On 12/30/2018 at 5:41 AM, Hunter Lang said:

don’t know if I should get live rock or dry rock?

Live rock. 

 

If it's really live from the ocean and it's available there should be no question:  GET IT.

 

Yes, it's worth it.  No, don't get more than you need......1 lb per gallon at most will do it.

 

In contrast, "dry rock" is only slightly better than a bag of gravel or pack of bio-balls.   

 

And it's no better than any other natural or fake bio-media, like sipporax or Seachem Matrix/Denitrate, etc. 

 

You can make your own rock that would be just as good.  (GARF and @Paul B both have guides on DIY live rock.)

 

Also, bacteria such as you'd find in a bottled product or in a fish-only tank is not the difference between live and dead rock.  (There's a reason that nobody refers to the bed of gravel in their fish-only tank as "live gravel" even though it's coated in bacteria.)

 

All a bacterial additive buys you is a nitrogen cycle.  The nitrogen cycle is one very minor part (though important) of the function of live rock in a reef.

 

It's also the part most easily duplicated by almost any manner of bio filter.

 

On 12/30/2018 at 5:41 AM, Hunter Lang said:

I have also read you can add dry rock and bio spira and a (live) fish to cycle your tank very quickly

 

That's not specific to dry rock....it works with any inert filtration media such as an undergravel filter, a bio-wheel, a wet/dry filter, etc.

 

There is no apparent cycle when you use it.

 

Books, Books, Books

From the range of questions it sounds like you might not have a good starting reference to build your knowledge up. 

(Online is not a good first reference, generally speaking....for the reasons you mentioned, and more.)

 

If you don't have any books, I'd recommend starting with one or two good ones.

 

Pick up books by any of these authors (just for a start): 

Martin Moe

John Tullock

Robert Fenner

Dana Riddle

 

 

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Hunter Lang
On 12/30/2018 at 6:48 AM, Lula_Mae said:

First, don't add a fish till the tank is fully cycled. Cycling with fish is very hard on their bodies and was considered cruel ten years ago when I joined the hobby. I've seen several newcomers recently cycling with fish so I can only imagine someone out there is still advising it. All the fish does is add an ammonia source, which can be done other ways.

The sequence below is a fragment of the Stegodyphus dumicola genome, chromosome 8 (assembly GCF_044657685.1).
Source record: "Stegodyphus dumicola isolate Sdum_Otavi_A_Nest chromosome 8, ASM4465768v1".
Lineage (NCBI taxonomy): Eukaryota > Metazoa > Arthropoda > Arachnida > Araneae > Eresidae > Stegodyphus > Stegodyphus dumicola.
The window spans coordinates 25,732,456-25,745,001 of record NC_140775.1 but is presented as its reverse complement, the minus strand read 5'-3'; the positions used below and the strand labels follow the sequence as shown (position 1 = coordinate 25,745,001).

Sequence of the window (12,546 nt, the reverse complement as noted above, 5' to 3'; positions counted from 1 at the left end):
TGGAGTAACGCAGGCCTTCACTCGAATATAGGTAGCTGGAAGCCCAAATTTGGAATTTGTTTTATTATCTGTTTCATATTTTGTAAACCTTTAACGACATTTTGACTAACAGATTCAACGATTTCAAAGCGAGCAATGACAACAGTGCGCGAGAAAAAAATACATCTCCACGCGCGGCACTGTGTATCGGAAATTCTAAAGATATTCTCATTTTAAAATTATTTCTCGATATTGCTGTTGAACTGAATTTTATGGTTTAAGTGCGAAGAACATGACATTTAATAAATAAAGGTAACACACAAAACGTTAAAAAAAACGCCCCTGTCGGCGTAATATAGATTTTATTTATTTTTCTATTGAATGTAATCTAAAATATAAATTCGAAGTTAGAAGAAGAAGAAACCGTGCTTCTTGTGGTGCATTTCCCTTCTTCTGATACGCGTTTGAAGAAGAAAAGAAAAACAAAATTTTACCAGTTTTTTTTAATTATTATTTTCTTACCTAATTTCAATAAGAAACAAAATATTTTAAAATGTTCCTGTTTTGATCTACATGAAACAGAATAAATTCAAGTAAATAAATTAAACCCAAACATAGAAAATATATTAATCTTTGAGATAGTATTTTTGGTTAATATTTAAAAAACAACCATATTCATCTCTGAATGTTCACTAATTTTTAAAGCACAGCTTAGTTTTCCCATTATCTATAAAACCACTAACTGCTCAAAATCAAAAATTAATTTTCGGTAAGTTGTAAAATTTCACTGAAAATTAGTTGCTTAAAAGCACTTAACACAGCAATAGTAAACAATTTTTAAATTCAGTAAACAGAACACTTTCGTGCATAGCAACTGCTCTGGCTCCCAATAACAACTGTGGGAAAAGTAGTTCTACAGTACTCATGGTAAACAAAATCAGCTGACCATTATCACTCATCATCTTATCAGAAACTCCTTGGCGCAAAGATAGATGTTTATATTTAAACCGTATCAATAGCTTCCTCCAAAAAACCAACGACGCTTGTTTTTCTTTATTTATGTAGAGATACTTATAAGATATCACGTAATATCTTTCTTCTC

With live rock, you shouldn't need an added ammonia source, and if the rock stays wet during transport you may not even have much of a cycle. Live rock from the ocean can have some amazing critters on it, both good and bad. Hitchhikers are my favorite part of live rock. You can add Biospira, it won't hurt, but it's not necessary. 

 

Some places sell "life rock" or "real reef rock" which is dry rock painted to resemble coraline algae and infused with bacteria for a quick cycle. Several on here have used it successfully. Life rock and dry rock have the advantage of being able to be fiddled with until you get the perfect scape.

 

With dry rock you primarily need an ammonia source. The cleanest is pure ammonia without any additives. Dr. Tim's sells a small bottle of it (I think I got mine on Amazon last year). Adding bacteria like Biospira isn't technically necessary but it certainly helps speed it up. 

 

The route you choose is up to you, but based on my own experiences using dry rock,  I would highly recommend you spring for good live rock if you can find it. I've had issues with dry rock that I never encountered when using live rock and it's been a bummer. 

Thank you, I added live rock and it cycled and I added two clowns today! They have been doing great and all my levels are great!

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Lula_Mae
3 hours ago, Hunter Lang said:

Thank you, I added live rock and it cycled and I added two clowns today! They have been doing great and all my levels are great!

In under 4 days?  Better keep testing those ammonia and nitrite levels.  It's best to wait several weeks after getting the rock before adding live stock to ensure the cycle has completed.  I know it's exciting to get fish and corals and all but it really is best not to rush things.  There's a reason why "Nothing good happens fast in this hobby" is a common saying around here.